Wednesday, December 12, 2012

Window on Eurasia: China Replacing Russia as ‘Elder Brother’ in Central Asia, Moscow Analyst Says

Paul Goble

            Staunton, December 12 – Beijing’s economic role and political  influence in Central Asia are growing so fast and now occupy such a prominent place that many of the elites of those countries now describe China rather than Russia as their “elder brother,” according to Moscow specialist on the region.

            In an article in the current issue of “Oborona,” Ivetta Frolova, a senior scholar at the Moscow Center for Asia and the Near East of the Russian Institute for Strategic Research, says that China’s role over the last 20 years has grown from barter deals at the border to “partnership and cooperation” that point to “the intensification of competition” between Moscow and Beijing (

            Six years ago, China become the third largest foreign trade partner of the Central Asian countries, behind only Russia and the European Union, and in the years since it has continued to expand its presence.  Between 2000 and 2010, for example, Chinese investment alone in Central Asian markets grew from 20 to 40 percent in the countries of that region.

            This Chinese economic expansion “completely corresponds to the geo-strategic interests of China,” Frolova says, because China is seeking to “guarantee political and social stability” in areas near Xinjiang, to develop “a strategic rear” given its competition with the United States for primacy, and to use Central Asia as a more secure transit route for oil from the Middle East.

            The last factor is especially important in Chinese calculations, the Moscow analyst suggests. China already imports more than half of its oil, and it will import an even greater share as its economy grows.  Instability in the Middle East, the problem of piracy in the Indian Ocean, and efforts of other powers to dominate the Straits of Hormuz and Malucca are among Beijing’s chief worries.

            If China can develop the energy infrastructure in Central Asia, Frolova argues, it can provide itself with insurance against these problems elsewhere, and that is exactly what Beijing seeks.  But its economic penetration of the reigon is not limited to oil and gas refining and transit.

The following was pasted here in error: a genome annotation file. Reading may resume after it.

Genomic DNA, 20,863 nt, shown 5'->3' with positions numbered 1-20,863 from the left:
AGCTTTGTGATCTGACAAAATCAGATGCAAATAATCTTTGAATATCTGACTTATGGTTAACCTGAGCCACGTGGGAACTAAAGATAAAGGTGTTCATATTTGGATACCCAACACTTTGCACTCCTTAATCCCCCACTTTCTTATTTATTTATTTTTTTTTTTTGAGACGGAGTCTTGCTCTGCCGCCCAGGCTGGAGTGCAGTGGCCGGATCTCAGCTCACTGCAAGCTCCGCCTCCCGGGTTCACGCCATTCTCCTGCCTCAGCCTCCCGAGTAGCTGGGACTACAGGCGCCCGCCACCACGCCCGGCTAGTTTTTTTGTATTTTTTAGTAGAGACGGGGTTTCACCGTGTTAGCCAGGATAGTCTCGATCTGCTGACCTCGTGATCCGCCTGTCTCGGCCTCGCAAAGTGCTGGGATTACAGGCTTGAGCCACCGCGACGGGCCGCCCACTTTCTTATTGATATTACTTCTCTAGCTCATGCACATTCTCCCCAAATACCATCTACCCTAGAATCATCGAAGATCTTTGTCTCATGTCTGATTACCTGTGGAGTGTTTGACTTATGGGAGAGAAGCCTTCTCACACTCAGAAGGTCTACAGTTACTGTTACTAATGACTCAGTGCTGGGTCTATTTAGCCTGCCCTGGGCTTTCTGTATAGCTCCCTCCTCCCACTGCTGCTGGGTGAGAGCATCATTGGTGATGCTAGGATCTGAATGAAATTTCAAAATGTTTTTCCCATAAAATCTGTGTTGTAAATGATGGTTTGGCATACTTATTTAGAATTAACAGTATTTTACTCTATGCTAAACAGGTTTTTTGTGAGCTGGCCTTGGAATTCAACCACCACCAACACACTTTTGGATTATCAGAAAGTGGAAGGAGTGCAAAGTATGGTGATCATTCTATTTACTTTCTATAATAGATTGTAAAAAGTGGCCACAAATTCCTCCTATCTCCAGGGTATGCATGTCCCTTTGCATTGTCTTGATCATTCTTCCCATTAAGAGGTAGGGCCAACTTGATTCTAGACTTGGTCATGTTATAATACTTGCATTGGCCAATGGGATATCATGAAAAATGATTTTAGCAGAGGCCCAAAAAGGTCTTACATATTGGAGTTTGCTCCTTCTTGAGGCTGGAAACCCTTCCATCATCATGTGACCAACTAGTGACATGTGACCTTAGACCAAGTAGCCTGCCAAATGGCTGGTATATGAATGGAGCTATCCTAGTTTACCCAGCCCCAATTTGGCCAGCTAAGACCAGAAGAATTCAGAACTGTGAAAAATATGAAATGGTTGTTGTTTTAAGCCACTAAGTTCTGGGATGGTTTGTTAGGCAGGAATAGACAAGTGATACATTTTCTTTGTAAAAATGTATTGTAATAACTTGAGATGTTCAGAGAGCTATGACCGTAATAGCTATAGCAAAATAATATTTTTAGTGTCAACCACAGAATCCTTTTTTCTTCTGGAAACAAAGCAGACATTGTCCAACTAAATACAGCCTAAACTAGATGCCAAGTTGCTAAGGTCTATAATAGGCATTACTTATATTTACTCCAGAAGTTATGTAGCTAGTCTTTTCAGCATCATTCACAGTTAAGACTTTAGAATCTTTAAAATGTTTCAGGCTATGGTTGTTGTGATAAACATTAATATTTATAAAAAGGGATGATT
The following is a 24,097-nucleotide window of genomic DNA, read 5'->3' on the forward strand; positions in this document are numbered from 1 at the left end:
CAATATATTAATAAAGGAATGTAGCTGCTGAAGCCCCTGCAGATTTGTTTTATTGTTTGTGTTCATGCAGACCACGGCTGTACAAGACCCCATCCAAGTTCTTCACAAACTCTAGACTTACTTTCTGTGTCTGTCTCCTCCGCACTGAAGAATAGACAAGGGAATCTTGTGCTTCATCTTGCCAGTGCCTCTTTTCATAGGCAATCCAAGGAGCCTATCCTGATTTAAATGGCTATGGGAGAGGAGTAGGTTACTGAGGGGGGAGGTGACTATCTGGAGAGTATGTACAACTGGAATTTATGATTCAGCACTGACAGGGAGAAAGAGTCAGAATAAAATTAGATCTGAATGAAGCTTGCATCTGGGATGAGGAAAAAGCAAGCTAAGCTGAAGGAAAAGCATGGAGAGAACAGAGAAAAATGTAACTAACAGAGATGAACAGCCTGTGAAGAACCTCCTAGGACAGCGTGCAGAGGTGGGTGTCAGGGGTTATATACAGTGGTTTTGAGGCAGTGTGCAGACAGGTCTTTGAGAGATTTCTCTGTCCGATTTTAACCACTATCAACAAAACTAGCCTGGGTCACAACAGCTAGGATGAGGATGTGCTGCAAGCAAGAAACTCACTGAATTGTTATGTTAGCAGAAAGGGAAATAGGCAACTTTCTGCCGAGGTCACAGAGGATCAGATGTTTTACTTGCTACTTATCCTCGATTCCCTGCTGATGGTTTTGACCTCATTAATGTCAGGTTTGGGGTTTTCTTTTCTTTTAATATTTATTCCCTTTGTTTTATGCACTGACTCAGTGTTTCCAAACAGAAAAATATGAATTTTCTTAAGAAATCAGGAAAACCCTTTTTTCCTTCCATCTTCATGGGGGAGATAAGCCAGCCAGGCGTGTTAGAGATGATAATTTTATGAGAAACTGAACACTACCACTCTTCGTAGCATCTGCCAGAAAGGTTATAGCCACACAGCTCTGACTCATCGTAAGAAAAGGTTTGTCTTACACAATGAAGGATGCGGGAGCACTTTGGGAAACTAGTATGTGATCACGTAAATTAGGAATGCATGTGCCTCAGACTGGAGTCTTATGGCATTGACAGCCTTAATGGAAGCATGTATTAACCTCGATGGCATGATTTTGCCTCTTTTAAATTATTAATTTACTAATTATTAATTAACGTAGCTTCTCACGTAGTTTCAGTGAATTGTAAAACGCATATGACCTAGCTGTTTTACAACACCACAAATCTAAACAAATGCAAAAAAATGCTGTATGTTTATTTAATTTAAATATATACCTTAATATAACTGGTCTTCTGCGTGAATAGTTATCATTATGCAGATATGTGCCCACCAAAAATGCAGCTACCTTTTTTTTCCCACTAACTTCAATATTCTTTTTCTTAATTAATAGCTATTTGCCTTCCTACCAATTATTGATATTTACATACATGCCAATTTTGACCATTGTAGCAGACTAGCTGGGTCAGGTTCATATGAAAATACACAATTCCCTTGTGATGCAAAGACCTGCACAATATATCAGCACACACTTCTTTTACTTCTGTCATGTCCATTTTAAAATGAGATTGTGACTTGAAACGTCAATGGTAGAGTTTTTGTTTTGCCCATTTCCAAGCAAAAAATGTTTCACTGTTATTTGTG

Instead, it is interested in Central Asia as a market for its goods.  In 1992, trade turnover between the Central Asian countries and China was 527 million US dollars; in 2000, it reached one billion US dollars, and by 2009, it had expanded to 25.9 billion US dollars. As a result, officials in these countries “view [China] as a new ‘elder brother.’”

             In addition to building pipelines and promoting trade, China has been extremely active inn developing railways and highways.  One of the largest rail projects is the construction of an Uzbek-Kyrgyz-Chinese line, but most striking is that Beijing is now planning to build 12 high-speed highways through Xinjiang up to the borders of Central Asian states.

            “Thanks to the realization of the strategy of the rebirth of the Great Silk Road and the development of  the northwest regions of China,” Frolova says, “Xinjiang is being converted into a major transportation and energy hub” not only for western China but for Central Asian countries as well. And it is increasingly supplying transporation equipment to them.
            China currently “is devoting great importance to the building in Central Asia of a security system which will guarantee stability and the development of the transportation and transit function so the region.”  If Russia is to maintain its position there, Frolova says, it must focus on “the development of humanitarian cooperation” and domination of the training of the next generation of Central Asian elites.

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